The World Has Taken a Step toward 100% Renewables
Global Climate Change Agreement Reached at the Paris UN Conference Posted 24 December 2015

12 December 2015, Paris COP21

The 21st Session of the Conference of the Parties to the United Nations Framework Convention on Climate Change (Paris COP21) ended on December 12, 2015. For the first time in history, all nations, whether advanced industrial or developing, joined together and agreed to make efforts to reduce greenhouse gas emissions and prevent the worst impacts of climate change.

Renewable energy had the strongest presence at the Paris COP21 venues. Many diverse groups embraced “100% renewables” and called for a shift away from fossil fuels toward a new economy. These groups were not just renewable energy organizations and NGOs, but also included climate NGOs, religious groups, the Climate Vulnerable Forum (CVF), youth, local governments, and investors.

23 years have passed since the Rio Earth Summit in 1992, when the Framework Convention on Climate Change was opened for signature, and 21 years have passed since COP1. The threat of climate change has accelerated causing serious damage across broader areas while countries just idly stood by.

Meanwhile, renewable energy has grown considerably not just in the developed nations of the West, but also in Asia, Central and South America, Africa, emerging nations, and developing countries. Renewables now provide stable, affordable, and safe energy to people all over the world.

This is not by technologies in future nor through policies or investment that are not available. The technologies that we already have in our hands – solar, wind, bioenergy, geothermal, and hydropower – are generating 20% of the world’s energy, and providing 23% of the supply in the electricity sector. The cost of renewables have fallen significantly, and both installed capacity and supply are growing rapidly.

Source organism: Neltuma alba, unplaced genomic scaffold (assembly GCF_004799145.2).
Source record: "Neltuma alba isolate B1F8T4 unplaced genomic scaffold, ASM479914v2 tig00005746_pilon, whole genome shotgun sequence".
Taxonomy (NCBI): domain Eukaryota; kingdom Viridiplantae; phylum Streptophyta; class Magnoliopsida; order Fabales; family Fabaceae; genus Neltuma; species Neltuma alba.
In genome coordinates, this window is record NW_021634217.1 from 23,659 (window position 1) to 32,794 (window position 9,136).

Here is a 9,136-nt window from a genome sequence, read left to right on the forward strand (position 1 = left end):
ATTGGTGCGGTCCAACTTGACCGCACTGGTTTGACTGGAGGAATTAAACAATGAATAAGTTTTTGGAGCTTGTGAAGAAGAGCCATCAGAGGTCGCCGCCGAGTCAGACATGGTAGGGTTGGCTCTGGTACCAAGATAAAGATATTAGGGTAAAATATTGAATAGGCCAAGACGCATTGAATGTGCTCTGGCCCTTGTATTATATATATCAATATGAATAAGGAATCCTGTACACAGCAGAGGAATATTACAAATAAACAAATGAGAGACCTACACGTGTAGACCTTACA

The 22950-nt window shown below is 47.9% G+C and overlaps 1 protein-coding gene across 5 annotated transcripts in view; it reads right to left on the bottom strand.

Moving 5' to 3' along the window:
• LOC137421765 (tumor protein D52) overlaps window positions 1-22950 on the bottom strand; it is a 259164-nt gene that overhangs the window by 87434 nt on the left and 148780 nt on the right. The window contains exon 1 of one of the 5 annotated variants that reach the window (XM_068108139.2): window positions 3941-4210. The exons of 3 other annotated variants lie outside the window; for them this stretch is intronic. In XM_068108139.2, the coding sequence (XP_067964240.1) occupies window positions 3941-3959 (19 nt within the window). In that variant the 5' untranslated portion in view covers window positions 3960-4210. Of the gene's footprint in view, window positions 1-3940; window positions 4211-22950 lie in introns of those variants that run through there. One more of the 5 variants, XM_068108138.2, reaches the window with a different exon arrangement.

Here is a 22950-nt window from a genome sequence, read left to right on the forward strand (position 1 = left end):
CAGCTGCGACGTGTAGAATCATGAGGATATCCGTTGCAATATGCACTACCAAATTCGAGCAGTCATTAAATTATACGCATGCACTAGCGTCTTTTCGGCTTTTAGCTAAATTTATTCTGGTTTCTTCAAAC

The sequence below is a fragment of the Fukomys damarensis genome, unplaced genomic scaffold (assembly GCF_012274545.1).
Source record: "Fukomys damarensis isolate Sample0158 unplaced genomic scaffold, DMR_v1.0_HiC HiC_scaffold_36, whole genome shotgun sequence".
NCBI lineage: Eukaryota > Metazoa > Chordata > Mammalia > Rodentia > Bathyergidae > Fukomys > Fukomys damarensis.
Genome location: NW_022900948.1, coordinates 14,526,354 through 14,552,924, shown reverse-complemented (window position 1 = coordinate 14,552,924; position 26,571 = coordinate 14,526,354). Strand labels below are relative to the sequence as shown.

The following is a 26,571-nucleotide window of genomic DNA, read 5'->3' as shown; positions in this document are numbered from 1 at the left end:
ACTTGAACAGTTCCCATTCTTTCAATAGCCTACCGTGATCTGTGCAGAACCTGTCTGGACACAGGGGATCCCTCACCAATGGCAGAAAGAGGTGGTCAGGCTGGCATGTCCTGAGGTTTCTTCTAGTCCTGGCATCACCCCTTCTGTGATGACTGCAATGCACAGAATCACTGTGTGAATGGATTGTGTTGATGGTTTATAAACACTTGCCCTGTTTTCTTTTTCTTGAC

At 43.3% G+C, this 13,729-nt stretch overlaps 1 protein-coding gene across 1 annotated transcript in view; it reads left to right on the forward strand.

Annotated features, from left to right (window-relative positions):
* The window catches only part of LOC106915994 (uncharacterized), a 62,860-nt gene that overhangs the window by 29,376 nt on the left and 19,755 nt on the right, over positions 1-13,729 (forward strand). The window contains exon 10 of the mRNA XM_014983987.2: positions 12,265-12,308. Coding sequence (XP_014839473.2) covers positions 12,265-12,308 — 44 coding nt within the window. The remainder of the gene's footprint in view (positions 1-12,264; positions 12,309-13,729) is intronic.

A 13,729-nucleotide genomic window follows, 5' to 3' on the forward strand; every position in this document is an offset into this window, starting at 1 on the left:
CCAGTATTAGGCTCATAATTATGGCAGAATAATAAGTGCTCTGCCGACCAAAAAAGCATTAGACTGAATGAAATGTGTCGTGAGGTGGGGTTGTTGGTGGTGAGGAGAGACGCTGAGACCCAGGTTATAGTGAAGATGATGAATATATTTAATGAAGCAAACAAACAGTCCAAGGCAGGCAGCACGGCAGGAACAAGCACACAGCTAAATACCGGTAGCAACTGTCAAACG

The “Paris Agreement” reached today has set a specific goal of holding the increase in the average temperature to below 2℃, which is considered to be the threshold to avoid dangerous climate change. The Agreement also talks about the efforts to be pursued to limit the temperature increase to 1.5℃ above pre-industrial levels.

However, the “below 2℃” goal will not be achieved even if all the intended nationally determined contributions submitted to date are combined. The Agreement stipulates that the Parties must communicate and review their national emissions reduction and actions every five years, and pursue domestic measures with the aim of achieving the objectives. Further, the Agreement states that the successive objectives determined at the time of the five-yearly review will represent a progression beyond the previous objective.

Furthermore, a new group was formed called the High Ambition Coalition led by the Republic of the Marshall Islands and others. The formation of this Coalition, made up of over 100 countries including African nations, the United States, EU countries, Canada, Brazil, the Philippines, and Australia, was also an event that deserves special mention in the negotiation process to date. This group was a major driving force in pushing the negotiation forward.

Japan, meanwhile, joined the Coalition just today, after the direction of the negotiations was set. The Government is yet to put together its plan on domestic measures and its reduction measures remain passive, largely lagging behind the climate change measures of other countries in which renewables take a major role.

For Japan to ensure a reduction of greenhouse gas emissions, it has to first of all strengthen the policies that promote improvement of energy efficiency in the industrial sector, which has not seen much progress for more than 20 years. It is important to also make efforts in the commercial and residential sectors, for example by making energy savings and efficiency standards for buildings mandatory.

And in the energy sector, Japan should cancel all new constructions and extensions of coal-fired power plants, and change its course to an energy policy that leads to increasing renewables. In addition, the nation should take swift action to bring carbon pricing into practice, by tightening the carbon tax and introducing a cap and trade, an emission trading scheme, to move on with fundamental decarbonization.

The world has taken a solid step forward to the future, toward 100% renewables.

Renewable energy in Japan has been expanding significantly since the introduction of the Feed-in Tariff system. The tide should not be held back. That is the very place where the future of Japan lies.

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